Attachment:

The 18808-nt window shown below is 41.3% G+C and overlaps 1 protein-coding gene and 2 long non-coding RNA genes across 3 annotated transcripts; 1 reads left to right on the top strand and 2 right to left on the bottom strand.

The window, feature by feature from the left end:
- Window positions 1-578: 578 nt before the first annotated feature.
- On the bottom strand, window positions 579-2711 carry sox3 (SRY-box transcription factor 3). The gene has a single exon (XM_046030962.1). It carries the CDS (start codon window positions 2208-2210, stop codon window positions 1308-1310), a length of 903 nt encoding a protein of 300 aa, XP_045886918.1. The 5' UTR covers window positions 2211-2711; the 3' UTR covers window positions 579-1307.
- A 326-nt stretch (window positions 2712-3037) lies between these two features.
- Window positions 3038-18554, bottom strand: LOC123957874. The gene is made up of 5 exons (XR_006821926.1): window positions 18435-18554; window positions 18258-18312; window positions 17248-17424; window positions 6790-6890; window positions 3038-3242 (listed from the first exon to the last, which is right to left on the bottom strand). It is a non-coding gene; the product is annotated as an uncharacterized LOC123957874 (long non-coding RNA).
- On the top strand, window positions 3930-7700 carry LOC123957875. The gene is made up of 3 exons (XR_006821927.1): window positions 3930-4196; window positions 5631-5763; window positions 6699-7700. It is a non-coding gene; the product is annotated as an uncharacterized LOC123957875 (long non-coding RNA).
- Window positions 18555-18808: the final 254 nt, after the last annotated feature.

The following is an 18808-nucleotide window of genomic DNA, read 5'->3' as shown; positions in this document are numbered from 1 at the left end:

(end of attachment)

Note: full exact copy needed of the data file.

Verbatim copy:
The 18808-nt window shown below is 41.3% G+C and overlaps 1 protein-coding gene and 2 long non-coding RNA genes across 3 annotated transcripts; 1 reads left to right on the top strand and 2 right to left on the bottom strand.

The window, feature by feature from the left end:
- Window positions 1-578: 578 nt before the first annotated feature.
- On the bottom strand, window positions 579-2711 carry sox3 (SRY-box transcription factor 3). The gene has a single exon (XM_046030962.1). It carries the CDS (start codon window positions 2208-2210, stop codon window positions 1308-1310), a length of 903 nt encoding a protein of 300 aa, XP_045886918.1. The 5' UTR covers window positions 2211-2711; the 3' UTR covers window positions 579-1307.
- A 326-nt stretch (window positions 2712-3037) lies between these two features.
- Window positions 3038-18554, bottom strand: LOC123957874. The gene is made up of 5 exons (XR_006821926.1): window positions 18435-18554; window positions 18258-18312; window positions 17248-17424; window positions 6790-6890; window positions 3038-3242 (listed from the first exon to the last, which is right to left on the bottom strand). It is a non-coding gene; the product is annotated as an uncharacterized LOC123957874 (long non-coding RNA).
- On the top strand, window positions 3930-7700 carry LOC123957875. The gene is made up of 3 exons (XR_006821927.1): window positions 3930-4196; window positions 5631-5763; window positions 6699-7700. It is a non-coding gene; the product is annotated as an uncharacterized LOC123957875 (long non-coding RNA).
- Window positions 18555-18808: the final 254 nt, after the last annotated feature.

The following is an 18808-nucleotide window of genomic DNA, read 5'->3' as shown; positions in this document are numbered from 1 at the left end: